Spiritual bypass: The dark side of meditation

The productivity bros are back. With a vengeance.

First it was cold showers.

Then it was monk mode.

More recently, “testicular tanning.”

What’s their latest invention to maximize output, financial independence and unleash beast mode?

Rawdogging a flight.

I’m not kidding.

Have you ever gotten this freaky on an airplane?

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Help me focus bro

Like its brethren, the rules of raw dogging a flight are pretty simple:

  • Not using headphones or watching movies
  • Avoiding snacks and drinks (some even abstain from water)
  • Refraining from reading books or magazines
  • Not sleeping
  • Simply staring ahead or at the flight map for the entire duration

Why would anyone choose to suffer this way?

Well, there are supposed benefits to this approach.

Some broskis view it as a challenge to their mental endurance and their ability to cope with boredom.

Others claim it allows for uninterrupted thinking time and can lead to creative ideas.

The source of humanity’s problems?

The French philosopher Blaise Pascal was ahead of this trend when he proclaimed:

“All of humanity’s problems stem from man’s inability to sit quietly in a room alone.”

And while I’m no raw-dogger, I’ve come to appreciate stillness and quiet through a decades-long meditation practice.

When I left Wall Street at 35 years old, one of the first things I did was take a meditation class at the Transcendental Meditation (“TM”) center in Manhattan.

If I’m honest, it was during the days when Ray Dalio was fervently praising the practice. So I said to myself, “If it helped Ray, it’ll probably help me.”

Like many Type A’s, meditation appealed to me through the lens of “performance.”

I also loved how simple TM was – you effectively repeat a mantra for 20 minutes, twice a day.

So I went on and did TM for 7 years for 40 minutes a day before exploring new practices.

In 2022, I started an insight practice in the mornings and a concentration meditation in the evening.

And earlier this year, I realized that I may have been doing things wrong – so once again, I pivoted the meditation playbook.

Meditation is like flexibility

I’ve meditated approximately 112,320 minutes (or 1,872 hours) in the past decade.

It’s a huge time commitment (that often comes at the expense of watching TV and leisure) which begs the obvious question:

What are the benefits?

I won’t bore you with the details you’ve already heard a million times:

  • Reduces anxiety
  • Improves sleep
  • Better decision-making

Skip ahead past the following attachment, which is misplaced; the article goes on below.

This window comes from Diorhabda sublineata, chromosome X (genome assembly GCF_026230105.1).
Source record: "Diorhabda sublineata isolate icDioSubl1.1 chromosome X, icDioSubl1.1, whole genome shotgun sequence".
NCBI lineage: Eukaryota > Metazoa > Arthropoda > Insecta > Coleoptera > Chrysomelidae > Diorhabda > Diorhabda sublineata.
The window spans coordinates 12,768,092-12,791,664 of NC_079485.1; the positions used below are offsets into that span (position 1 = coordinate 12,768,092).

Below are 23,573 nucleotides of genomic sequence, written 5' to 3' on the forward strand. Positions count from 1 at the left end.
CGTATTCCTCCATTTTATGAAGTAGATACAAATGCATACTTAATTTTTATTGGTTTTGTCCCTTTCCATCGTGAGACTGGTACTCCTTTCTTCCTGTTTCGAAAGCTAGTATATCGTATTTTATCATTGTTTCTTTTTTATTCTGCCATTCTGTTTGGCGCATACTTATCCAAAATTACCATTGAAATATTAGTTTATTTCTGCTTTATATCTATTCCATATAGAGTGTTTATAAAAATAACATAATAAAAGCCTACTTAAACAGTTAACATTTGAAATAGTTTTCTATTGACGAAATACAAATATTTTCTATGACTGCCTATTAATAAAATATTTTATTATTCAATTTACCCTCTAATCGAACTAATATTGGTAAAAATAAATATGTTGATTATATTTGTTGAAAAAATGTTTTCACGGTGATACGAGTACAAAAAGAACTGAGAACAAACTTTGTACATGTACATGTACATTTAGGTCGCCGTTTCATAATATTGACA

• Deeper concentration
  • Enhanced emotional regulation

And while all of these are true, there’s something way more powerful happening beneath the surface.

Yet it’s not easy to explain with words.

Let me use the analogy of flexibility. Imagine you exercise regularly but don’t stretch. You chip away at your workouts and runs and see continued improvement.

Then you decide to inject stretching into the mix. You probably won’t notice a direct change in your workouts. But your body may feel better, you may avoid more injuries – yet you’ll never know for sure when the benefits kicked in.

When it comes to meditation, I’ve noticed things that used to really agitate me now just dissipate.

I used to beat myself up over any mistake, and now I’m kinder to myself – without impacting my performance.

When my business got punched in the face from every angle – I didn’t panic and executed with calmness and clarity.

I used to fear the devastation of losing a friend or a family member – now I can honor my grief without it destroying me.

I can’t pinpoint the date – yet I can’t imagine my life without this practice.

But it’s not all pretty roses

Meditation can be pretty sneaky though.

And this year, my teacher Jess Morey showed me that I might have been subconsciously partaking in an activity known as Spiritual Bypass.

It’s when you use the practice “to avoid facing or dealing with difficult emotions, unresolved psychological issues, or real-life problems.”

You know how some people (ahem) cope with the everyday challenges of being a human with work, doomscrolling, video games and alcohol?

Well you can do that with meditation too.

Derek Haswell, co-founder of the Ten Percent Happier Mediation app directed me to the book I Don’t Want to Talk About It: Overcoming the Secret Legacy of Male Depression. In this book the author chronicles the many ways men are taught to suppress their feelings, and the fallout this creates — i.e. many many men struggling with unacknowledged depression, which can manifest as alcoholism, workaholism, anger issues, and difficulty in maintaining close relationships.

And while meditation can be a powerful part of the solution,

it can also be leveraged as a tool to remain emotionally distant from whatever is happening. Like the parent of a crying child who stops at seeing the kiddo without actually comforting them with a hug and reassuring words. What’s tricky is that this can seem like progress (“how can meditation be a bad thing??”) when in reality it can actually be distancing one even more from their feelings, and possibly even entrenching the covert depression even more (“I must really be broken if I’m doing all this meditating and still feel depressed”).

Spiritual bypass showed up for me in two ways.

First, I tried to suppress reality, rather than coming to terms with it.

Then, I “detached without compassion,” confusing indifference for equanimity.

Thankfully, through a new set of teachings (specifically around metta or “loving-kindness”) I’ve been able to reconnect and love myself in a truly sincere way.

And, heck, I can even do it on a plane.

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